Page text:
Bundt Cake Cakes

Vanilla Bundt with Browned Butter Glaze

Sometimes I like the frosting even more than the cake. Even if it’s a good cake. This vanilla bundt is a good cake. But I *may* have eaten more than a little of this browned butter glaze with a spoon.

Sometimes I like the frosting even more than the cake. Even if it’s a good cake. This vanilla bundt is a good cake. But I *may* have eaten more than a little of this browned butter glaze with a spoon.

Cake-wise, it’s a lovely, dense, spongy, moist cake. In terms of texture, I would say it’s in between a pound cake and an everyday (fluffy) cake you’d make with a box mix. (Someday I plan to learn what I’m talking about when it comes to cake terms, but today is not that day).

So the texture is nice. But flavor-wise, it’s the glaze that stands out. It’s a perfectly nice cake, and maybe I’m just a bit immune to vanilla. If I make it again, I’ll add more vanilla or a vanilla bean to the cake. I did make it a point to taste a piece without the glaze, and I think it could stand nicely on its own if by some bizarre turn of events you have sour cream in your fridge but no butter.

The glaze, though. The glaze is lovely. And how could it not be? I mean, it’s basically browned butter in frosting form. Mmmm.

And good lord, the best part of bundt cakes is that they decorate themselves. Get a lovely pan if you don’t already have one! Would highly recommend any of the Nordic Ware pans, not so much the knock off silicone ones. Despite my dearth of cake-type vocab, I do have feelings about pans. And I think I’m officially over it with silicone cake pans. It’s easy to get stuff out of them, but the bake is lighter and the delicate edges of decorative pans end up being overly crispy. (Which is why you keep seeing pictures of cakes made in the same pan – my other ones are silicone, and I’m never satisfied with the bake).

Vanilla Bundt with Browned Butter Glaze (adapted from AverieCooks)

Grade: A

For the cake:

  • 2 cups all-purpose flour
  • 1 1/2 cups granulated sugar
  • 4 teaspoons baking powder
  • 1/2 teaspoon salt
  • 4 Tablespoons powdered buttermilk + 1 cup water OR 1 cup buttermilk
  • 2 large eggs
  • 2/3 cup sour cream, lite is okay (plain Greek yogurt may be substituted)
  • 6 tablespoons canola or vegetable oil
  • 1 Tablespoon vanilla

for the glaze:

  • 4-6 Tablespoons unsalted butter (1/2-3/4 of a stick), browned
  • 1 heaping cup confectioners’ sugar
  • 1 teaspoon vanilla bean paste (or seeds from 1 large vanilla bean; or 1 Tablespoon vanilla extract)
  • about 1/4 cup cream or milk, as necessary for consistency

Preheat the oven to 350° F.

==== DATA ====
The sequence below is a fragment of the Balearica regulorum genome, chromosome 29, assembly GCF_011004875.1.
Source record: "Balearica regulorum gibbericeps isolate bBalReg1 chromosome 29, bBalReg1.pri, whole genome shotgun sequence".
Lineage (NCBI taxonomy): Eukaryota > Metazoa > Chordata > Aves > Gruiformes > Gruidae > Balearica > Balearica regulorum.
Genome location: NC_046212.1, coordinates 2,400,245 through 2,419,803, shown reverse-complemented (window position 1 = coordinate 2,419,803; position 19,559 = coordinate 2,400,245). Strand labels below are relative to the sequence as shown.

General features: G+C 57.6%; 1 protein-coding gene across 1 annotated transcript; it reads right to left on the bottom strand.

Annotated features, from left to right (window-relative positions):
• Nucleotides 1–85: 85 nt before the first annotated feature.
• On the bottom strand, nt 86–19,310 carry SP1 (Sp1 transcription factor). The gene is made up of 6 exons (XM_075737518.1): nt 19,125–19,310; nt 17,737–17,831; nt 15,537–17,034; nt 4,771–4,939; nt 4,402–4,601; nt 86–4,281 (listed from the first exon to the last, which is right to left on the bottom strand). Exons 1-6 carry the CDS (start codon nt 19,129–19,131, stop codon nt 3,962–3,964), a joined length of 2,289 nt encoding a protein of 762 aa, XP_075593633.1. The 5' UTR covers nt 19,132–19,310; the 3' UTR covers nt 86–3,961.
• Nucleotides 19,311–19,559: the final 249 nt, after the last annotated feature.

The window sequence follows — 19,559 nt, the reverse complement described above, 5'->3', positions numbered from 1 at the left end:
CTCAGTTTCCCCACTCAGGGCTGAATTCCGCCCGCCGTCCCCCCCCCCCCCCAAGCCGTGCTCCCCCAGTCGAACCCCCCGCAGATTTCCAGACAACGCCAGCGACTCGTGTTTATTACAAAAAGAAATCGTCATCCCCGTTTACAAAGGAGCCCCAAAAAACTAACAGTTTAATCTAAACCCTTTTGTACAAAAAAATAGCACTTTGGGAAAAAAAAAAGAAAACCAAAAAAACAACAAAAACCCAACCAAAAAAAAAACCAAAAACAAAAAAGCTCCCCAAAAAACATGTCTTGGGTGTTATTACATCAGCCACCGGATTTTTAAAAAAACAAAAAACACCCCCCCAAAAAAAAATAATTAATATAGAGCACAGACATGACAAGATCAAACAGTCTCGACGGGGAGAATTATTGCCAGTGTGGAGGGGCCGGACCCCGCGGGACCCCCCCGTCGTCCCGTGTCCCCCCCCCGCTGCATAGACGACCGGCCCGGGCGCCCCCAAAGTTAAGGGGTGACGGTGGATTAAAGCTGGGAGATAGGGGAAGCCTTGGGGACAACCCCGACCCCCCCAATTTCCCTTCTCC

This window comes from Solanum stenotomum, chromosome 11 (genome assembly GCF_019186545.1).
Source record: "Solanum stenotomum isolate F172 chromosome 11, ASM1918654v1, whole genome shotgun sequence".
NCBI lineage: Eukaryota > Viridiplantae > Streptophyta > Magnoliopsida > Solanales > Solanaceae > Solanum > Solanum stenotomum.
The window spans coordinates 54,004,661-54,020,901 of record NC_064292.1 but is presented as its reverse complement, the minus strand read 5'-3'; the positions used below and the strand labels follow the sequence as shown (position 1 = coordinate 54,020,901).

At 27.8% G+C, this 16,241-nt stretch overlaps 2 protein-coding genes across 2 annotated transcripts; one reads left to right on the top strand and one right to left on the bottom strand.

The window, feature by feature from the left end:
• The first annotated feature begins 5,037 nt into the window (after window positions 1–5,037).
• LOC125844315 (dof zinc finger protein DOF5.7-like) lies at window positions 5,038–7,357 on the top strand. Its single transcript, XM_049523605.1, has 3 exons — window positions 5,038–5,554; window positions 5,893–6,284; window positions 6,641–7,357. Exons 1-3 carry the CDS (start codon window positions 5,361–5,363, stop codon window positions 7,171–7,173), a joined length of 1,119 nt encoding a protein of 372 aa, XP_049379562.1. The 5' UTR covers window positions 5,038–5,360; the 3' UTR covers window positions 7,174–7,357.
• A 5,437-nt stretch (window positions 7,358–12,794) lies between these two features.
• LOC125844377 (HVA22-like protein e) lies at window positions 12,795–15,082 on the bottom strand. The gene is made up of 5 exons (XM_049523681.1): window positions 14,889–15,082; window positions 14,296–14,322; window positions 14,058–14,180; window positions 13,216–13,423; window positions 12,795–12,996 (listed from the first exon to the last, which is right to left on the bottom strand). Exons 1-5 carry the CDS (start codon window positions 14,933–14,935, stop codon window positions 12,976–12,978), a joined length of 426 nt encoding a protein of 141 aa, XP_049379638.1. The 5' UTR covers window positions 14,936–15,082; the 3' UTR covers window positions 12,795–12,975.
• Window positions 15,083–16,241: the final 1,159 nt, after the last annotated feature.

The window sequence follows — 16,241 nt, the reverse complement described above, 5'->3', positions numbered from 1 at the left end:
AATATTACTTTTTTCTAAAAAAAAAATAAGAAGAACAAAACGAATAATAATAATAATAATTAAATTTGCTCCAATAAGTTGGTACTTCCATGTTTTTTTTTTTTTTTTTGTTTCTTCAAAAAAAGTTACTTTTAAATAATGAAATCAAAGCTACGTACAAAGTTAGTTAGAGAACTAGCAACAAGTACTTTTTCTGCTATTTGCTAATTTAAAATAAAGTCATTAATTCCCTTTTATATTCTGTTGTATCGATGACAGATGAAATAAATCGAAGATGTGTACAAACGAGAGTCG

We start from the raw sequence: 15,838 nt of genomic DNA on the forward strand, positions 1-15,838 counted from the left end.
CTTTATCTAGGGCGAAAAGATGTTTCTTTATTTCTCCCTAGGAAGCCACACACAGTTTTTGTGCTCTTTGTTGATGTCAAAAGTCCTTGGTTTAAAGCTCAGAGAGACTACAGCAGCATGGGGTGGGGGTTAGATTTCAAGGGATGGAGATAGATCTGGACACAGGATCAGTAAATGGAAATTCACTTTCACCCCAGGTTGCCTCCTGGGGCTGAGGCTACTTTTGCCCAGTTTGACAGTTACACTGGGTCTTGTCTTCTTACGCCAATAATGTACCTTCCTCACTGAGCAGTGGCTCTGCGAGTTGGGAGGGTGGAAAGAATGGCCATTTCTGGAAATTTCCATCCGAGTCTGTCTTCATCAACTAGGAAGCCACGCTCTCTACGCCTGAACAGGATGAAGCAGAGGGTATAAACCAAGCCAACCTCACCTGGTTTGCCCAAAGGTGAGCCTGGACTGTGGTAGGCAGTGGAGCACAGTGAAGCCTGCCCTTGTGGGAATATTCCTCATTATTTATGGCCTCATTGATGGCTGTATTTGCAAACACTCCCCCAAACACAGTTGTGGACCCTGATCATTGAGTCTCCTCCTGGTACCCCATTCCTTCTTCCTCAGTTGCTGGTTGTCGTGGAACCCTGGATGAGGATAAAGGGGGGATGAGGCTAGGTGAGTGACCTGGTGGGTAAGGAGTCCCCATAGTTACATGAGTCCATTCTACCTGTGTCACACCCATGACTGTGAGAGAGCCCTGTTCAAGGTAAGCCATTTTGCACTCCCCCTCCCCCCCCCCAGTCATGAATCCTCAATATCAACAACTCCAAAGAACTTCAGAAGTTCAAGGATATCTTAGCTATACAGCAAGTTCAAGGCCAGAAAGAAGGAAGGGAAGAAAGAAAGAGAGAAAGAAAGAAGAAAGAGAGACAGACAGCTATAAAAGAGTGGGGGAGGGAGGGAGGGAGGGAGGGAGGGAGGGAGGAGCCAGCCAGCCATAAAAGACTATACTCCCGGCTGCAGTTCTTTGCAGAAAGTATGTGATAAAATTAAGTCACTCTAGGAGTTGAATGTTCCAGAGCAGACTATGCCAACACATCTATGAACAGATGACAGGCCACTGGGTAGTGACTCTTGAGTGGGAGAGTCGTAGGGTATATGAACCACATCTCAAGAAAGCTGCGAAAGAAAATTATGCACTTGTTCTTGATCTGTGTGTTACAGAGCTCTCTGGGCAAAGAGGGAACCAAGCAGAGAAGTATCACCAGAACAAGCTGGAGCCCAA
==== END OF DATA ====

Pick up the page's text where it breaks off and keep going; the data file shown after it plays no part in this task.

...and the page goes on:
Spray your bundt pan liberally with cooking spray.

In a large bowl, whisk together the flour, granulated sugar, baking powder, salt, and powdered buttermilk and set aside.

In a separate small bowl, whisk together the egg, water or buttermilk, sour cream, oil, and vanilla.

Add the wet mixture to the dry, mixing until just combined. You’ll end up with some small lumps, but don’t over-mix or try to stir them smooth.

Pour batter into the prepared pan and bake for about 45-55 minutes, or until center is set and not jiggly, the top is a bit browned, and a toothpick inserted in the center comes out clean or with a few moist crumbs, but no batter.

Place pan on a wire rack and allow cake to cool and let cool completely before trying to glaze.

For the glaze – brown the butter by cooking it over medium-high heat in a small saucepan until it’s amber to brown in color, about 5 minutes depending on pan size, but watch it closely so you don’t burn it. I tend to stir it pretty frequently to make sure I don’t burn it. Butter will go through stages of hissing, sputtering, and making noise until the water cooks off at which point the browning occurs. The butter will smell nutty and aromatic.

Transfer the butter, including brown bits from pan, to large mixing bowl (this stops any carryover cooking). Add the confectioners’ sugar, vanilla bean paste, and slowly add the milk, whisking until smooth. It may be a bit lumpy so you can beat it with a handheld electric mixer if you prefer. As necessary, add additional cream (or confectioners’ sugar) to reach desired glaze consistency and taste. Glaze should be of medium thickness and easily pourable.

Pour/drizzle it over the cake, let it set a bit, and enjoy!

Leave a Reply

Fill in your details below or click an icon to log in:

WordPress.com Logo

You are commenting using your WordPress.com account. Log Out /  Change )

Facebook photo

You are commenting using your Facebook account. Log Out /  Change )

Connecting to %s

%d bloggers like this: